No overrunning first base. If you overrun the base, you can be tagged out.
No lead-offs or stealing.
Balls and strikes were not usually called in 1860. The hurler's job is to pitch balls that the striker can hit. The defense is supposed to put out the striker, not the hurler.
The umpire's word is the law! Only the team captain is permitted to speak to the umpire, who is always addressed as "sir." Any arguing with the umpire, profane language, or ungentlemanly conduct is punishable by a 25 cent fine.
One fun aspect of vintage ball are the nicknames. Everyone is required to have an "Old Timey Soundin'" nickname (Like "Pop" or "Cracker Jack ") which can lead to a lot of fun. This year, I went simply by "Bag of Malarkey." You can get those under the boxed Malarkey at the Safeway for a cheaper price.
I was the hurler for all 19 innings of play that Tucson played. With the soft Lemon Peal balls the league uses, I find that a circle change-up grip helps me get it over the plate. Just a pro tip. The first game of the tournament was between Tucson and the Black Sox. Tucson won 7-4 and I had two hits in the game, so that was nice.
In the interim between games, I got to meet someone very cool. One of the honorees for the tournament was Earl Wilson, who pitched from 1959 to 1970 and threw a no-hitter for the Red Sox in 1962. He began his playing career in 1953 for the Bisbee-Douglas Copper Kings, who played in Warren. Wilson passed away in 2005, so his good friend Jim "Mudcat" Grant showed up to honor him, and he threw out the first pitch for the second game of the tournament. He also hung out and talked with anyone who wanted to. He was also around for the entire tournament, signing and selling merchandise, and talking about pitching to anyone interested. I only directly spoke to him briefly, but I listened to him talk about pitching for a good while. I didn't take notes (because, again, I'm smart.) but the two things I remember distinctly were:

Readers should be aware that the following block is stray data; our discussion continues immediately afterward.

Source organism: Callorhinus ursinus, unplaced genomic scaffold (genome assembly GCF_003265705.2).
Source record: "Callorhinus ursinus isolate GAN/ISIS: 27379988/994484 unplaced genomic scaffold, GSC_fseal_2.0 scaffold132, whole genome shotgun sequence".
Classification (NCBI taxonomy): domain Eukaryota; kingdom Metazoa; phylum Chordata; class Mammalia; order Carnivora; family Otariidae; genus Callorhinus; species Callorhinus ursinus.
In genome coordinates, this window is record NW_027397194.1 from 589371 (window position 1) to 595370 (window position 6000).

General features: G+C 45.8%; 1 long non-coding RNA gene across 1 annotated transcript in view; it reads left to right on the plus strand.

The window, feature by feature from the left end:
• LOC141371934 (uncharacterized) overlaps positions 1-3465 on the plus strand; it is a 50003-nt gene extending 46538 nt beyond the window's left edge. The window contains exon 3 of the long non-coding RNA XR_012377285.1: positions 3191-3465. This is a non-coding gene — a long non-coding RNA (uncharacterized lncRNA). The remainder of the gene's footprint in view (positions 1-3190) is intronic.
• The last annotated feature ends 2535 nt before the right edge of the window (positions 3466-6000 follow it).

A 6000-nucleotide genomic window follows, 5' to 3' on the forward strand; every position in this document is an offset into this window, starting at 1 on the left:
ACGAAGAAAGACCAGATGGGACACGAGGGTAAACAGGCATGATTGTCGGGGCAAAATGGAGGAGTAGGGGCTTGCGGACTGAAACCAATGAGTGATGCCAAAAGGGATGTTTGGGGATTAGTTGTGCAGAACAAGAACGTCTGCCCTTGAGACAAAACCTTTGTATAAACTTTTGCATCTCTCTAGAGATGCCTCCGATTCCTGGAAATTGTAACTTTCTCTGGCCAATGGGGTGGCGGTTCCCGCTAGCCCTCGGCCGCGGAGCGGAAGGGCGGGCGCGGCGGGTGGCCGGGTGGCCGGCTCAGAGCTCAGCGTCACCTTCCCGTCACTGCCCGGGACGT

1. He drew a 3x3 grid on a piece of paper and used it to show arm slot for various pitches, which I thought was cool.
2. He said that you should learn how to pitch a sinking fastball of some sort if you're able to.
Before the second day of games he also sang the National Anthem, and he sounded pretty darn good. He's a very nice man, and it was an honor to meet him. He co-wrote a book that was published in 2007 called The Black Aces, which is about every African-American 20 game winner in MLB's history. I bought a photo autographed by him of him, Larry Doby, and Satchel Paige when they all were playing for the Cleveland Indians in 1958.
The second game I played in pit the Saguaros against the Bisbee Bees. That one ended with a 5-4 walkoff win by the Saguaros, when "Knuckles" hit a game-winning double that drove home "Kid Missouri". "Bag of Malarkey" hit like one, going 0-4. The Saguaros played one game on the second day of the tournament, defeating the Colorado Territorial All-Stars 7-2, giving us a 3-0 record, and officially ending our season over .500 for the first time in our three year existence.
I've had loads of fun every year I've played in the Copper City Classic, and I would suggest that if you have a day free the next time it comes around that you drive down and check it out. Check out Warren Ballpark in general if you're ever in Cochise County. The view of the mountains when you're standing in the batter's box is awesome, and it's worth checking out just because of its history. You can always donate to Friends of Warren Ballpark to help with restoration.
And if you ever feel like playing Vintage Baseball here in Arizona, you should! The league is always looking for more players.